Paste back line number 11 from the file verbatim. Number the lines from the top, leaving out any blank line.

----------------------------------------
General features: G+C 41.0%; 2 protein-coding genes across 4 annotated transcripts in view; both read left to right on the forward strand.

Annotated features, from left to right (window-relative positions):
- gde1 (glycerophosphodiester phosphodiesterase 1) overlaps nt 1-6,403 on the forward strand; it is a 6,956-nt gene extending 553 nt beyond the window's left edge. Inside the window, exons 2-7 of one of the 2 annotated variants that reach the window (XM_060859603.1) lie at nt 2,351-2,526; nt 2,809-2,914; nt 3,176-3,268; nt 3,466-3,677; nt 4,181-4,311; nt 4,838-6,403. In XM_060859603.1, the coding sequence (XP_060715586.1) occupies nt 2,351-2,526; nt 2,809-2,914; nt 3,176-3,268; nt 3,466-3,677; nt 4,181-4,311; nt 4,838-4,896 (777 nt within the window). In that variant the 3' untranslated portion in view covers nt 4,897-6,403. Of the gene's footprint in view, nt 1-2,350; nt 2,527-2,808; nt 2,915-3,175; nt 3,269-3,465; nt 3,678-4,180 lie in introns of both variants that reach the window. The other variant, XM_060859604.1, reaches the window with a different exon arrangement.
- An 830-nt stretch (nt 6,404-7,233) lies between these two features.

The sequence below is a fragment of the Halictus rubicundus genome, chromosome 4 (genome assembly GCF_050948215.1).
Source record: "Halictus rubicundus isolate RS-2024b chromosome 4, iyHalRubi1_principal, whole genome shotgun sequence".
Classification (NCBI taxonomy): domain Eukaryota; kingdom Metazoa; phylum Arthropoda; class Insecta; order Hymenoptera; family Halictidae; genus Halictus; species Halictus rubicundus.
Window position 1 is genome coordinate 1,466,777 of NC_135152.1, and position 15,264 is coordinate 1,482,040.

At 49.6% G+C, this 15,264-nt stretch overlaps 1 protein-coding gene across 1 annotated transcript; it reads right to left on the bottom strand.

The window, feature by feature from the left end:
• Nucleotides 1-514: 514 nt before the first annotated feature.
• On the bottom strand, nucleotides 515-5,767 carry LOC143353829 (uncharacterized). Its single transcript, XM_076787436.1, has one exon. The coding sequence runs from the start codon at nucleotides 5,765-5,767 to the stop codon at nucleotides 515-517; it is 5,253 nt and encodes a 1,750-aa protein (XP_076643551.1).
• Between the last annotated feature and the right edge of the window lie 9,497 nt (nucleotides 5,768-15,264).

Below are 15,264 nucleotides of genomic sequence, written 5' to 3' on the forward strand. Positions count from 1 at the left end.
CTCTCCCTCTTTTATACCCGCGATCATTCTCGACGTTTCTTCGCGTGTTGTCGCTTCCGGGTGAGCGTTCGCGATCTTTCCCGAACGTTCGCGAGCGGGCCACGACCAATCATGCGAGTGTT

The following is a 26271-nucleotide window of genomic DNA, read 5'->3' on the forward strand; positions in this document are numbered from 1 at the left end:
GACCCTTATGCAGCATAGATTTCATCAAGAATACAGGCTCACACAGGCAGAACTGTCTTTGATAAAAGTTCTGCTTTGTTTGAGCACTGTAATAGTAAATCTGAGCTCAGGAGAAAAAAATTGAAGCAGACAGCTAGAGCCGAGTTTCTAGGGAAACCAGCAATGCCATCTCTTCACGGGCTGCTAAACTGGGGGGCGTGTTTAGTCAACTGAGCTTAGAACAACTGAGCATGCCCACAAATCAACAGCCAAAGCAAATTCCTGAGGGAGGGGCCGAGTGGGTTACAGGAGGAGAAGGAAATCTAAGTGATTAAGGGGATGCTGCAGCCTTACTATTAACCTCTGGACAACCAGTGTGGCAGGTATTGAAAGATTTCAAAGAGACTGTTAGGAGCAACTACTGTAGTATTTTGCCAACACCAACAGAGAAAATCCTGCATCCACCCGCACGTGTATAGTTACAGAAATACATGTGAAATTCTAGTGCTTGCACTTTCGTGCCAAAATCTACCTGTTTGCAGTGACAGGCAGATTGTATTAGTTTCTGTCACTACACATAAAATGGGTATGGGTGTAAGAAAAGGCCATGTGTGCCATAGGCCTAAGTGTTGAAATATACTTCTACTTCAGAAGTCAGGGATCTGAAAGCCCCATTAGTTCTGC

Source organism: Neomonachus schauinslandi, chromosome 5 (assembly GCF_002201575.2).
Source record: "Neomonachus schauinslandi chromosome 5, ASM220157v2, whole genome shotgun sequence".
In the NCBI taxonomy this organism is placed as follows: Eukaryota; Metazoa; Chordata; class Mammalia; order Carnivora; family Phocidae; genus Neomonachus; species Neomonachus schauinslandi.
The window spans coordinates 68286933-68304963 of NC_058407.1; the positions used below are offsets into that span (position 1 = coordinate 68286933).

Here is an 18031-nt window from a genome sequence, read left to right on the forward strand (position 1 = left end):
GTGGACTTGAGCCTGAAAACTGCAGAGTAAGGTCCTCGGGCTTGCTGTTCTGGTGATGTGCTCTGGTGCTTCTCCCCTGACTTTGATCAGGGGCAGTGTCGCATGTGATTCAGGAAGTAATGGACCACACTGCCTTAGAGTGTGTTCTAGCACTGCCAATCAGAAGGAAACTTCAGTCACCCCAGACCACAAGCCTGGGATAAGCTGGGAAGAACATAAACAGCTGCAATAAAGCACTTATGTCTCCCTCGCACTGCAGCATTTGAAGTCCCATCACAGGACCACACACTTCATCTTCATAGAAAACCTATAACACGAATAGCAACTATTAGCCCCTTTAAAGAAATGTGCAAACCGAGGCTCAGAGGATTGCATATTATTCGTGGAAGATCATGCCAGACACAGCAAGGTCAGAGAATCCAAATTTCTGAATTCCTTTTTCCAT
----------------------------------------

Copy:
• Nucleotides 1-514: 514 nt before the first annotated feature.